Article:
New research by two University of Illinois farm economists suggests that bakers and snack makers will continue to experience cost pressures, as we enter what the U of I researchers call "the new era of corn, soybean and wheat prices".
The new price era is based on the tethering of corn prices to gasoline prices because of bio-ethanol, said the researchers.
"The key is what happens in our crude oil and energy markets," said Scott Irwin, one of the authors of the report. "The risk on the downside is technological breakthroughs that would dramatically reduce oil consumption, lowering the whole price structure. If anything, though, the risk is on the other side. We likely are going to continually be bumping into demand for crude-oil production that we can't easily get above."
While the economists see the record prices as a good thing for farmers, the increases are not good news to bakers and snack makers, who are passing on costs to consumers.
In July, the American Bakers Association (ABA), for example, called for government support to help stave off the current high prices for its products, suggesting consumers were at breaking point in terms of affordability.
Soy and wheat
The price of soybeans has almost doubled from the 1973 to 2006 average of $6.15 a bushel, said the researchers, and could average $11.50 a bushel. Similar sustained prices could be observed for wheat, with an average $5.80 a bushel predicted, up from $3.24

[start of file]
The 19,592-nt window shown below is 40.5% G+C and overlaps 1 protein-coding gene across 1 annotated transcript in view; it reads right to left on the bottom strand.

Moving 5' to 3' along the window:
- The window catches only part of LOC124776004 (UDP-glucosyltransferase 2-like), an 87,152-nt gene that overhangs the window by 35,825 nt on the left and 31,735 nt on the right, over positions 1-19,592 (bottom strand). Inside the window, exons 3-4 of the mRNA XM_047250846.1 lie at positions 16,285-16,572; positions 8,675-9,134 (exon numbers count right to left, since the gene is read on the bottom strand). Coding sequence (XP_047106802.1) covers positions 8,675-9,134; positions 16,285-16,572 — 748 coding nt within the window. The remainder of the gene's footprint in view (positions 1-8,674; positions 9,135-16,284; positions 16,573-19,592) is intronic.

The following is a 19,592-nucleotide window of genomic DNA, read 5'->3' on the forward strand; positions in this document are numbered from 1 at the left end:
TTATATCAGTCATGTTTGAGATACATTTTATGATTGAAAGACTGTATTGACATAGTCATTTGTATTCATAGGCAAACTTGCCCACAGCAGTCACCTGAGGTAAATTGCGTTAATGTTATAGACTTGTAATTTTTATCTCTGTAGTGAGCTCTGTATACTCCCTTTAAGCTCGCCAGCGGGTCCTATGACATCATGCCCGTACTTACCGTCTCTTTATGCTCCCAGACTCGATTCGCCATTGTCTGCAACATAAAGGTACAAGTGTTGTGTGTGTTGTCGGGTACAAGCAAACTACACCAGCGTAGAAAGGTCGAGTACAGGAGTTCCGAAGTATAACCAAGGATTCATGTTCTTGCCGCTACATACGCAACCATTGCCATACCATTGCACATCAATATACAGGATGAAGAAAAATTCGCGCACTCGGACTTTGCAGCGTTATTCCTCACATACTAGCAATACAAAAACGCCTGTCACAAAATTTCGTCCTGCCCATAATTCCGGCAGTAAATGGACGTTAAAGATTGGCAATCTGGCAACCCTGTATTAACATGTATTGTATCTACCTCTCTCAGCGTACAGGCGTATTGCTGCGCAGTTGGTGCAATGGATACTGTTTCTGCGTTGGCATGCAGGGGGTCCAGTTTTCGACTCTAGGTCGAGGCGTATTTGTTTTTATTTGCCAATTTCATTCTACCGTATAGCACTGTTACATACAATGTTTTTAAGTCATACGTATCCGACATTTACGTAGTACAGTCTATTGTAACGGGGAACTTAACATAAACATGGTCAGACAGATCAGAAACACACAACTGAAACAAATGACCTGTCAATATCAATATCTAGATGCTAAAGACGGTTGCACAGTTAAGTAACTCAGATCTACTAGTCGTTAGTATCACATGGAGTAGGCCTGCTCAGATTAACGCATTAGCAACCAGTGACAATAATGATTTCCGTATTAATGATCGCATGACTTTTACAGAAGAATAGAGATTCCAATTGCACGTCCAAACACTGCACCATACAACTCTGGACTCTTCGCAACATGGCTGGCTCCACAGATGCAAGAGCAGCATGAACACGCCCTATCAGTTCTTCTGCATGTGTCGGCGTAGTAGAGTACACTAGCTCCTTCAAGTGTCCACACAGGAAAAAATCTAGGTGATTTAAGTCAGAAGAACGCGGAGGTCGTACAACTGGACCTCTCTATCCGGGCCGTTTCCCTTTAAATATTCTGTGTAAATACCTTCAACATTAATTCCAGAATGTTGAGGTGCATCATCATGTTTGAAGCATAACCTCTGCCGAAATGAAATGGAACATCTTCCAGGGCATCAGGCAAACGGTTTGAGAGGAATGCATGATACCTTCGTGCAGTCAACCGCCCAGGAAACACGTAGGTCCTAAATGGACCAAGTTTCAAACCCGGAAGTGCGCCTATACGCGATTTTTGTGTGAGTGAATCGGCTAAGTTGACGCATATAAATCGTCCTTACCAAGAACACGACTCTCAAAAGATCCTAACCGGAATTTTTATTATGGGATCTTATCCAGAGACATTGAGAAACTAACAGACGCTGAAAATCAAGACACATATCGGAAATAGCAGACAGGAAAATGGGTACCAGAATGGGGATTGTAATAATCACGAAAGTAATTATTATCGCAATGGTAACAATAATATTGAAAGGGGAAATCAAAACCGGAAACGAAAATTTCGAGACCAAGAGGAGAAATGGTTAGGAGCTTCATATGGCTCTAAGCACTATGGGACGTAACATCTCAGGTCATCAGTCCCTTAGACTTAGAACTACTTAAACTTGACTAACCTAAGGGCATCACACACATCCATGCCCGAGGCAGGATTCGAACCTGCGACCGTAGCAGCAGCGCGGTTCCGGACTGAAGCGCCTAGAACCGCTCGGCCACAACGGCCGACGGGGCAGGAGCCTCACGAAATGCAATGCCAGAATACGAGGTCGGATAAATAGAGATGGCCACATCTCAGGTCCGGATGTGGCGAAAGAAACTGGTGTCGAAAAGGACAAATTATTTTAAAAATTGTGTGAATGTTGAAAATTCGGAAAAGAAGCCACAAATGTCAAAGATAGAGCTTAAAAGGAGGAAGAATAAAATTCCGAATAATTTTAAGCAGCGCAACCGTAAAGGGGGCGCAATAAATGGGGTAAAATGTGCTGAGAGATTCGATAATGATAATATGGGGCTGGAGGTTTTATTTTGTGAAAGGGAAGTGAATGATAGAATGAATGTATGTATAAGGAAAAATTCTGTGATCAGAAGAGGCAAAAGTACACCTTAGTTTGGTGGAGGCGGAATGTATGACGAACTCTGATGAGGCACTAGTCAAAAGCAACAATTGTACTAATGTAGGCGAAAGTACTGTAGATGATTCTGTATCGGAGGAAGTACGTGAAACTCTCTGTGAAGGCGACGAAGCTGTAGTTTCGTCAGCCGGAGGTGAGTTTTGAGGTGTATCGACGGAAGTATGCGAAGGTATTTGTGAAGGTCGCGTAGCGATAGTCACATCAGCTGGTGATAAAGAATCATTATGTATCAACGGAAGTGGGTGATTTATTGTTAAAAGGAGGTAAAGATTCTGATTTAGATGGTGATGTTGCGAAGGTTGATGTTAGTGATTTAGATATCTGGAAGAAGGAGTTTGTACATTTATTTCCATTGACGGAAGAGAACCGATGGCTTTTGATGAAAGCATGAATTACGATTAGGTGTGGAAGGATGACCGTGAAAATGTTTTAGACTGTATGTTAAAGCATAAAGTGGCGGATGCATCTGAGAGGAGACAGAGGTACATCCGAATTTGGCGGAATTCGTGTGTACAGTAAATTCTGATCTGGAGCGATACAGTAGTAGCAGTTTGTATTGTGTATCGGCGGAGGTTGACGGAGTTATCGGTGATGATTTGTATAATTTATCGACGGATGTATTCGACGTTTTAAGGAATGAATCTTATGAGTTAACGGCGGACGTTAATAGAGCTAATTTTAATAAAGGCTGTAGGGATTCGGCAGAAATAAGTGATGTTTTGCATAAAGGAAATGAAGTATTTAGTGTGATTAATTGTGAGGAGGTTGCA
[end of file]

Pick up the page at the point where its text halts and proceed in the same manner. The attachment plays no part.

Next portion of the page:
A doubling of corn prices is also possible, said the researchers, and could average $4.60 a bushel in Illinois. The 1973 to 2006 average was $2.42 a bushel. The prices could hit as much as $6.70 a bushel depending on other variables such as the weather, they added.
Crop alternatives to corn are also unlikely to affect the prices, said the researchers. Co-author Darrel Good said that alternatives such as switchgrass are also reliant on crop land, and would continue to drive up prices for other grains, just as corn has raised prices for soybeans and wheat.
"We would have to steal land away from corn to grow a different energy-related crop, so now you have that competition again," he said.
Frame of reference
Irwin says the study stemmed from concerns as farmers tried to get a handle on rising prices when markets turned volatile in the wake of the ethanol boom.
"There was frustration that they no longer had a frame of reference," Irwin said. "This is our first effort to try to provide some perspective on what might be high and what might be low, with all of the caveats about how difficult that is to do."